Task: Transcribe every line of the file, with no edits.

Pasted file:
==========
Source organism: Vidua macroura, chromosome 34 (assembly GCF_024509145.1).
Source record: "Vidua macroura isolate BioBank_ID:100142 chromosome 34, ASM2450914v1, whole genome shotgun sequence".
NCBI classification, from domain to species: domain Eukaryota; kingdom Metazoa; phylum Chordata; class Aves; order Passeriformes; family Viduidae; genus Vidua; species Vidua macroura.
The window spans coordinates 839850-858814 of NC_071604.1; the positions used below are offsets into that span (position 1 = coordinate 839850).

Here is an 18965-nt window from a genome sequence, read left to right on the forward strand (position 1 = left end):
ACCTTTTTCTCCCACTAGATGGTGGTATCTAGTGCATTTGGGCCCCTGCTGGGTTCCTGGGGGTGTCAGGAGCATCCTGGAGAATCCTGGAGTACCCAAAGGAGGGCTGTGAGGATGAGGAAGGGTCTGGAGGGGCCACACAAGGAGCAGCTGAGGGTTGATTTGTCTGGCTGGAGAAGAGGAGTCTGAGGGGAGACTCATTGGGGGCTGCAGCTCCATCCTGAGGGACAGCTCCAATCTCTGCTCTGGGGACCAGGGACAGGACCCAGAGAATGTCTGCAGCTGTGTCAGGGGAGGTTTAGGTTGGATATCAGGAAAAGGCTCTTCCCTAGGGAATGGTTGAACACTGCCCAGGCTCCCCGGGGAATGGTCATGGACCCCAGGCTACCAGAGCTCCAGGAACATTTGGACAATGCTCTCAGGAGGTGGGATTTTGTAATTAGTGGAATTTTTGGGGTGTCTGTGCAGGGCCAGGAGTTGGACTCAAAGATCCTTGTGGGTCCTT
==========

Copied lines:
Source organism: Vidua macroura, chromosome 34 (assembly GCF_024509145.1).
Source record: "Vidua macroura isolate BioBank_ID:100142 chromosome 34, ASM2450914v1, whole genome shotgun sequence".
NCBI classification, from domain to species: domain Eukaryota; kingdom Metazoa; phylum Chordata; class Aves; order Passeriformes; family Viduidae; genus Vidua; species Vidua macroura.
The window spans coordinates 839850-858814 of NC_071604.1; the positions used below are offsets into that span (position 1 = coordinate 839850).

Here is an 18965-nt window from a genome sequence, read left to right on the forward strand (position 1 = left end):
ACCTTTTTCTCCCACTAGATGGTGGTATCTAGTGCATTTGGGCCCCTGCTGGGTTCCTGGGGGTGTCAGGAGCATCCTGGAGAATCCTGGAGTACCCAAAGGAGGGCTGTGAGGATGAGGAAGGGTCTGGAGGGGCCACACAAGGAGCAGCTGAGGGTTGATTTGTCTGGCTGGAGAAGAGGAGTCTGAGGGGAGACTCATTGGGGGCTGCAGCTCCATCCTGAGGGACAGCTCCAATCTCTGCTCTGGGGACCAGGGACAGGACCCAGAGAATGTCTGCAGCTGTGTCAGGGGAGGTTTAGGTTGGATATCAGGAAAAGGCTCTTCCCTAGGGAATGGTTGAACACTGCCCAGGCTCCCCGGGGAATGGTCATGGACCCCAGGCTACCAGAGCTCCAGGAACATTTGGACAATGCTCTCAGGAGGTGGGATTTTGTAATTAGTGGAATTTTTGGGGTGTCTGTGCAGGGCCAGGAGTTGGACTCAAAGATCCTTGTGGGTCCTT